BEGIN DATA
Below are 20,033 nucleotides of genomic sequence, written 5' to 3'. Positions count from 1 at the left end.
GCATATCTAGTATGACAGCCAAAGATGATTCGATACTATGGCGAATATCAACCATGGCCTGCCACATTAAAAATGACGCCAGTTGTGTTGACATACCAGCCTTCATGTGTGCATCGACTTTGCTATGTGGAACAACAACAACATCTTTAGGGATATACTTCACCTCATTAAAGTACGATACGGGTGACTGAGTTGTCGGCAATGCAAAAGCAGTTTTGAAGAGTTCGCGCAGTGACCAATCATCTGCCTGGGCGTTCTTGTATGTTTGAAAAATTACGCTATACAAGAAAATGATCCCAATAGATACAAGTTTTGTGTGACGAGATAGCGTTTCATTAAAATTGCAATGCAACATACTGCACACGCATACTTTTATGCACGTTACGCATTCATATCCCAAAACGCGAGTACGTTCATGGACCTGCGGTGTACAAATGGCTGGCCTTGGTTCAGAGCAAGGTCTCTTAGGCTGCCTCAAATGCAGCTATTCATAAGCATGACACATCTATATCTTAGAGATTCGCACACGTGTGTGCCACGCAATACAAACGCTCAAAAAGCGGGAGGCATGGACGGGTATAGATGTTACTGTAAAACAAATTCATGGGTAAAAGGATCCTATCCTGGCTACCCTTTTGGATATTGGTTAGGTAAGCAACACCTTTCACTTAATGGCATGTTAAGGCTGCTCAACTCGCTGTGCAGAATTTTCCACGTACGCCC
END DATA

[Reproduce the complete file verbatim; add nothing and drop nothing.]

Below are 20,033 nucleotides of genomic sequence, written 5' to 3'. Positions count from 1 at the left end.
GCATATCTAGTATGACAGCCAAAGATGATTCGATACTATGGCGAATATCAACCATGGCCTGCCACATTAAAAATGACGCCAGTTGTGTTGACATACCAGCCTTCATGTGTGCATCGACTTTGCTATGTGGAACAACAACAACATCTTTAGGGATATACTTCACCTCATTAAAGTACGATACGGGTGACTGAGTTGTCGGCAATGCAAAAGCAGTTTTGAAGAGTTCGCGCAGTGACCAATCATCTGCCTGGGCGTTCTTGTATGTTTGAAAAATTACGCTATACAAGAAAATGATCCCAATAGATACAAGTTTTGTGTGACGAGATAGCGTTTCATTAAAATTGCAATGCAACATACTGCACACGCATACTTTTATGCACGTTACGCATTCATATCCCAAAACGCGAGTACGTTCATGGACCTGCGGTGTACAAATGGCTGGCCTTGGTTCAGAGCAAGGTCTCTTAGGCTGCCTCAAATGCAGCTATTCATAAGCATGACACATCTATATCTTAGAGATTCGCACACGTGTGTGCCACGCAATACAAACGCTCAAAAAGCGGGAGGCATGGACGGGTATAGATGTTACTGTAAAACAAATTCATGGGTAAAAGGATCCTATCCTGGCTACCCTTTTGGATATTGGTTAGGTAAGCAACACCTTTCACTTAATGGCATGTTAAGGCTGCTCAACTCGCTGTGCAGAATTTTCCACGTACGCCC